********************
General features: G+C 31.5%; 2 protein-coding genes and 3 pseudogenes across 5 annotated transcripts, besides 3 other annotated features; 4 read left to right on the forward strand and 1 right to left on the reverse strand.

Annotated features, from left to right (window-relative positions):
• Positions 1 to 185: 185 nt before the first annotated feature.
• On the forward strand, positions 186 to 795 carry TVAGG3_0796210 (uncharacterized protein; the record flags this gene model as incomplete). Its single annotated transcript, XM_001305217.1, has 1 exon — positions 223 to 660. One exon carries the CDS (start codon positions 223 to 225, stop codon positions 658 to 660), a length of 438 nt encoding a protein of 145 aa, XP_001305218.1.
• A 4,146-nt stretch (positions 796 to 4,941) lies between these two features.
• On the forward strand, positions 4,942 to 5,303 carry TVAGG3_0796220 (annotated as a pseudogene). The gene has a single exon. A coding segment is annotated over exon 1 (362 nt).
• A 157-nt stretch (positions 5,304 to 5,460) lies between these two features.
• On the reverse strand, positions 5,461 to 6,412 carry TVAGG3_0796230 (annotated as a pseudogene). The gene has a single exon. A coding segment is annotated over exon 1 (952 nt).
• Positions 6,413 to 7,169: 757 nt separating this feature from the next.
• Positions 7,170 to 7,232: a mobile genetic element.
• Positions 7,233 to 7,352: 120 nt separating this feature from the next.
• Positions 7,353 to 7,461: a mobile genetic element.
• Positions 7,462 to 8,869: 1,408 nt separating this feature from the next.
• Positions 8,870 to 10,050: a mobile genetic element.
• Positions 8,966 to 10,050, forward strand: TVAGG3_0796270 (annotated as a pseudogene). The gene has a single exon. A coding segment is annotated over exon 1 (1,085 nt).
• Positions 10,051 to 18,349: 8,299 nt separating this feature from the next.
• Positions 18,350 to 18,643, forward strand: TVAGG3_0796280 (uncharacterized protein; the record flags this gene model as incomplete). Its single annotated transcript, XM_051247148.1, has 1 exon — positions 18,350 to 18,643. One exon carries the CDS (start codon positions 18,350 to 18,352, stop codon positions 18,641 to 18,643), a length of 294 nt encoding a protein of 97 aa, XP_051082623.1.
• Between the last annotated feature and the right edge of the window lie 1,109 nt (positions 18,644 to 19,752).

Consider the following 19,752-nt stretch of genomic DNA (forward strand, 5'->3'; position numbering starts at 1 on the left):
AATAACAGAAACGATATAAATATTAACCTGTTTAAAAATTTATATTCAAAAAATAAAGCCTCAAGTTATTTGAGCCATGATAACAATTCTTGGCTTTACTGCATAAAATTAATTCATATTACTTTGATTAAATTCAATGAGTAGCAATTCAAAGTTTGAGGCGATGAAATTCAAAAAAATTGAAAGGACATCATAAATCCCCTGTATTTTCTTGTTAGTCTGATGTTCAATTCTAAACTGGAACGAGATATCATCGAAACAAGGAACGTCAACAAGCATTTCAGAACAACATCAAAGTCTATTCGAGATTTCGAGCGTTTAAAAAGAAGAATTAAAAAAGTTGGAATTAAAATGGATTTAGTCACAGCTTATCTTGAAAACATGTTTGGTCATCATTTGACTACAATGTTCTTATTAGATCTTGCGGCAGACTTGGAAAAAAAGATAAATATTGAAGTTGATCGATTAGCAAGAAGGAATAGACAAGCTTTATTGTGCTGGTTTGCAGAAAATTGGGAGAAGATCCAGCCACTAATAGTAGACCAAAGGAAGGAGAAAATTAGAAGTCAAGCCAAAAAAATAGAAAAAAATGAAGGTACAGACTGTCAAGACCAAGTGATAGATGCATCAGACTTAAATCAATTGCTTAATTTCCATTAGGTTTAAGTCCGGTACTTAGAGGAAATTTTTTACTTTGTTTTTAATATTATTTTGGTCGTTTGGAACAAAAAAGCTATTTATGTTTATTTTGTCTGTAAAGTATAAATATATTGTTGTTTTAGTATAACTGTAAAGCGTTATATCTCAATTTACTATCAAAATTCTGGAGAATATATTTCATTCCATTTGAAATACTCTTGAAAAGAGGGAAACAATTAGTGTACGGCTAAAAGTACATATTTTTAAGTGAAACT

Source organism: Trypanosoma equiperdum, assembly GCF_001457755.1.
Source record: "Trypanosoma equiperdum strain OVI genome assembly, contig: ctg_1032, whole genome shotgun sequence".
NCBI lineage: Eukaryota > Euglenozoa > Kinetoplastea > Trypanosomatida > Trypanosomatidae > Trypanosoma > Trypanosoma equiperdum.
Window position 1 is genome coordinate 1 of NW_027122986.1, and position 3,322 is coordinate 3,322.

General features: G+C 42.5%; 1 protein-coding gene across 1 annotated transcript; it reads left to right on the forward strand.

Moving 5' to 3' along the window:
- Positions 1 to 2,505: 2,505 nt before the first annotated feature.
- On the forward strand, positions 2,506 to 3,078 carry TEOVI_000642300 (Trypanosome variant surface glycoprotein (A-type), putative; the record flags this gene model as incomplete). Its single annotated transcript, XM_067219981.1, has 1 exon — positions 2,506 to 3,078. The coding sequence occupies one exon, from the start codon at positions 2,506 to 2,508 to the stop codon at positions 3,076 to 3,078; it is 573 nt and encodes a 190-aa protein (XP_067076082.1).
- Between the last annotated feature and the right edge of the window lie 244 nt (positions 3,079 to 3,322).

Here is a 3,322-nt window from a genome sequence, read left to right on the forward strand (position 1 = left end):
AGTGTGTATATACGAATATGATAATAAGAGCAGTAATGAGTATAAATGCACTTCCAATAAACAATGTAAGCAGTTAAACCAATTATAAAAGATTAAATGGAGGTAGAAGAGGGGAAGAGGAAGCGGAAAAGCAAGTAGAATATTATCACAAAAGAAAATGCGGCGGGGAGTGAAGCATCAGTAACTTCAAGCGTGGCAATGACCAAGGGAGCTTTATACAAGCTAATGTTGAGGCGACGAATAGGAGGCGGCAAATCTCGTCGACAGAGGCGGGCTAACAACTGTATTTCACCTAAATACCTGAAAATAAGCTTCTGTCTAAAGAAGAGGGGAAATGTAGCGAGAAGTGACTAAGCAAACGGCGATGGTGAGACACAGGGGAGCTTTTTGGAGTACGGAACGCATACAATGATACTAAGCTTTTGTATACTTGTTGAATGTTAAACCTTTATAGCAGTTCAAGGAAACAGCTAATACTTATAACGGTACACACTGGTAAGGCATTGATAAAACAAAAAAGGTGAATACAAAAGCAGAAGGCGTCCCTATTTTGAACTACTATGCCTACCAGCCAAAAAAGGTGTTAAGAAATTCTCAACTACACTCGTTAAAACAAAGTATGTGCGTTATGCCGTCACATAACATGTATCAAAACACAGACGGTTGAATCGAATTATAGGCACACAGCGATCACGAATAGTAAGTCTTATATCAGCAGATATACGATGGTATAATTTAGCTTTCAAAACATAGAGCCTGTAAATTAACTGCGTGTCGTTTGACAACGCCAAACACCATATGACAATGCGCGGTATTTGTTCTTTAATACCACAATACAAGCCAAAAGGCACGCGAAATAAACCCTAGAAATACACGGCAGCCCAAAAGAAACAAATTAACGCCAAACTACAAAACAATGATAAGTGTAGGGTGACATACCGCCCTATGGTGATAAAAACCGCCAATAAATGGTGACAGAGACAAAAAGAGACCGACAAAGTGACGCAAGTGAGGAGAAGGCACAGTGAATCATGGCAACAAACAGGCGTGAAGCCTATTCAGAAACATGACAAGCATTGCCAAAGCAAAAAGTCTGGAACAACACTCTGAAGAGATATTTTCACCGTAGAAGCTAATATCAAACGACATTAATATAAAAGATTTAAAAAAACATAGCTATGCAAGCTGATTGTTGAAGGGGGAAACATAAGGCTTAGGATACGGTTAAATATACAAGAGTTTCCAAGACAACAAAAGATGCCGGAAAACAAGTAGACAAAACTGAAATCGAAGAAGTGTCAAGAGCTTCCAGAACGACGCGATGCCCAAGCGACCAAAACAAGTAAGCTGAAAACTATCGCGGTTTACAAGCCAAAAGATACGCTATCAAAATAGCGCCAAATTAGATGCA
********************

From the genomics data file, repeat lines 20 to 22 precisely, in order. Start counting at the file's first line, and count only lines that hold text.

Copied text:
AATAACAGAAACGATATAAATATTAACCTGTTTAAAAATTTATATTCAAAAAATAAAGCCTCAAGTTATTTGAGCCATGATAACAATTCTTGGCTTTACTGCATAAAATTAATTCATATTACTTTGATTAAATTCAATGAGTAGCAATTCAAAGTTTGAGGCGATGAAATTCAAAAAAATTGAAAGGACATCATAAATCCCCTGTATTTTCTTGTTAGTCTGATGTTCAATTCTAAACTGGAACGAGATATCATCGAAACAAGGAACGTCAACAAGCATTTCAGAACAACATCAAAGTCTATTCGAGATTTCGAGCGTTTAAAAAGAAGAATTAAAAAAGTTGGAATTAAAATGGATTTAGTCACAGCTTATCTTGAAAACATGTTTGGTCATCATTTGACTACAATGTTCTTATTAGATCTTGCGGCAGACTTGGAAAAAAAGATAAATATTGAAGTTGATCGATTAGCAAGAAGGAATAGACAAGCTTTATTGTGCTGGTTTGCAGAAAATTGGGAGAAGATCCAGCCACTAATAGTAGACCAAAGGAAGGAGAAAATTAGAAGTCAAGCCAAAAAAATAGAAAAAAATGAAGGTACAGACTGTCAAGACCAAGTGATAGATGCATCAGACTTAAATCAATTGCTTAATTTCCATTAGGTTTAAGTCCGGTACTTAGAGGAAATTTTTTACTTTGTTTTTAATATTATTTTGGTCGTTTGGAACAAAAAAGCTATTTATGTTTATTTTGTCTGTAAAGTATAAATATATTGTTGTTTTAGTATAACTGTAAAGCGTTATATCTCAATTTACTATCAAAATTCTGGAGAATATATTTCATTCCATTTGAAATACTCTTGAAAAGAGGGAAACAATTAGTGTACGGCTAAAAGTACATATTTTTAAGTGAAACT

Source organism: Trypanosoma equiperdum, assembly GCF_001457755.1.
Source record: "Trypanosoma equiperdum strain OVI genome assembly, contig: ctg_1032, whole genome shotgun sequence".